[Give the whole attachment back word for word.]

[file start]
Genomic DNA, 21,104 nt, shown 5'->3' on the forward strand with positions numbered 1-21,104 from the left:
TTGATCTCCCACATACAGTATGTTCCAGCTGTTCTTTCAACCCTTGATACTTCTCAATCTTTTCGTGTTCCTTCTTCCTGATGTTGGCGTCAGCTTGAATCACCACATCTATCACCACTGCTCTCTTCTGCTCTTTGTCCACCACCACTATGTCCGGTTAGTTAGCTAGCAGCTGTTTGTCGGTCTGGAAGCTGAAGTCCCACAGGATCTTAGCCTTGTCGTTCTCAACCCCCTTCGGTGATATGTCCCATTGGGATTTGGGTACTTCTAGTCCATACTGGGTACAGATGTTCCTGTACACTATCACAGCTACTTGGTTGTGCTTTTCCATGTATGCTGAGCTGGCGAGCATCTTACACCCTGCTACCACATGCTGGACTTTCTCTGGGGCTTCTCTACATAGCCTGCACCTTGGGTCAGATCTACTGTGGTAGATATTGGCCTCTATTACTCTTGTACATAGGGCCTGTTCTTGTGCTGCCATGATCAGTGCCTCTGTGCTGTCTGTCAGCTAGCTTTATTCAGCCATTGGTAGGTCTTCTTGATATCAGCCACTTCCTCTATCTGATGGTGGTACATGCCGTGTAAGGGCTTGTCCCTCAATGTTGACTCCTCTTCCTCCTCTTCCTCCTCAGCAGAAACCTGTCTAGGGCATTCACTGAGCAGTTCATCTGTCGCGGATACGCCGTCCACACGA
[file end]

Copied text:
Genomic DNA, 21,104 nt, shown 5'->3' on the forward strand with positions numbered 1-21,104 from the left:
TTGATCTCCCACATACAGTATGTTCCAGCTGTTCTTTCAACCCTTGATACTTCTCAATCTTTTCGTGTTCCTTCTTCCTGATGTTGGCGTCAGCTTGAATCACCACATCTATCACCACTGCTCTCTTCTGCTCTTTGTCCACCACCACTATGTCCGGTTAGTTAGCTAGCAGCTGTTTGTCGGTCTGGAAGCTGAAGTCCCACAGGATCTTAGCCTTGTCGTTCTCAACCCCCTTCGGTGATATGTCCCATTGGGATTTGGGTACTTCTAGTCCATACTGGGTACAGATGTTCCTGTACACTATCACAGCTACTTGGTTGTGCTTTTCCATGTATGCTGAGCTGGCGAGCATCTTACACCCTGCTACCACATGCTGGACTTTCTCTGGGGCTTCTCTACATAGCCTGCACCTTGGGTCAGATCTACTGTGGTAGATATTGGCCTCTATTACTCTTGTACATAGGGCCTGTTCTTGTGCTGCCATGATCAGTGCCTCTGTGCTGTCTGTCAGCTAGCTTTATTCAGCCATTGGTAGGTCTTCTTGATATCAGCCACTTCCTCTATCTGATGGTGGTACATGCCGTGTAAGGGCTTGTCCCTCAATGTTGACTCCTCTTCCTCCTCTTCCTCCTCAGCAGAAACCTGTCTAGGGCATTCACTGAGCAGTTCATCTGTCGCGGATACGCCGTCCACACGA